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John DeShazier: Zach Strief remains entrenched at right tackle

Veteran producing, teaching, leading for Saints

White Sulphur Springs, W. Va. – If Zach Strief gives the impression that he's a player whose New Orleans Saints jersey will have to be ripped from his hands or sheared from his pads, well, that's probably closer to fiction than to fact.

Strief is in his 11th Saints training camp, the last three at The Greenbrier. And while he has given the Saints 10 seasons of uninterrupted service, a significant achievement for a former seventh-round draft pick in 2006, he's enough of a realist to understand that one day the music will stop, and all the seats will be taken before he can claim one.

New Orleans, in fact, drafted his eventual replacement at right tackle last year: 2015 first-round pick Andrus Peat.

But the desire to put the best five offensive linemen on the field has driven the Saints to plug in Peat at right guard, to replace former stalwart Jahri Evans, and to leave Strief in the position where he has started every game he has played since 2011. Sixty-nine of his 76 career starts have been made during that time, during which he has been one of the chief protectors of quarterback Drew Brees.

Brees, entering his 16th season and already having celebrated his 37th birthday, said he believes he can play at least five more seasons at his current, ultra-productive level.

Strief? Not so much.

"What'd he tell you?" Strief asked of Brees, "47 (years old before he considers retirement)?

"I've told everybody, my career is one year at a time. I'm in shape and I feel good right now, and I'm going to do my best to contribute to this team. And when the season ends, I'll re-evaluate then.

"At the end of the day, at some point – considerably earlier than Drew – they're going to come to me and say, 'OK, we've had enough.' And then I'll try to make it look like it was my decision, and walk away. And I'm content with that."

Until then, Strief apparently remains productive enough as a player to not only have a position, but to be a starter. And he also continues to be a respected leader and voice in the locker room.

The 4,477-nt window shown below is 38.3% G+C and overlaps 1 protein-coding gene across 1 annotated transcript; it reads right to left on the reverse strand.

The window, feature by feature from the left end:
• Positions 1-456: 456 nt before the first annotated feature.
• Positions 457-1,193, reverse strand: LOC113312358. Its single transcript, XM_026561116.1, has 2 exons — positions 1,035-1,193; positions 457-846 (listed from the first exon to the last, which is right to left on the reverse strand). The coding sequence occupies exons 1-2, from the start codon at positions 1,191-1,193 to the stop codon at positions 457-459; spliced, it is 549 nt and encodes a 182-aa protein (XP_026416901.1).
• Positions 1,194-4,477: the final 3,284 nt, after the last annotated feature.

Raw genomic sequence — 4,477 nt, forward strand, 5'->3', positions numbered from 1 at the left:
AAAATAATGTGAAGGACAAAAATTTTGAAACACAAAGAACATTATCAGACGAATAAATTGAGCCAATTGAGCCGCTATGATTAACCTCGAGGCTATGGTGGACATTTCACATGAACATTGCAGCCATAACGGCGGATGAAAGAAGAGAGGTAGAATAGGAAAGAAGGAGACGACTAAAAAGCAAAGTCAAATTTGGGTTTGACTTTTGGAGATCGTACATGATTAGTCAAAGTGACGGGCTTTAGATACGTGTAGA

"He's smart, he's got passion," Coach Sean Payton said. "He's one of those guys that is very good in regard to his technique. I think it's his passion, his perseverance – those things that sometimes are hard to define when a player is coming out in the draft.

"For him, going on year 11, he knows exactly who he is and how to play to his strengths and weaknesses. And that's been a big reason (he remains a Saint)."

Who Strief is, and one of his strengths, is recognition. And part of that recognition includes the realization that Peat is the future. But even while acknowledging that after Peat was drafted, Strief vowed to share as much wisdom as he could with his new teammate, the same as was done for him by his predecessor, Jon Stinchcomb.

"When I first came in here, he started helping me out," Peat said. "If I ever had a question, or even if I didn't ask, he was helping me out, pointing things out that I could improve.

"He's always been there for the young guys so I think that makes him a great teammate. Even though we play the same position, he's always there to help me out."

That help toward Peat's transition won't make it easier for Strief to leave. But it'll be one of the final, selfless acts that he has performed for the Saints.

At some point, the franchise will say, "OK, we've had enough." No doubt, after his service, it will allow him the pleasure of making it look like it was his decision.

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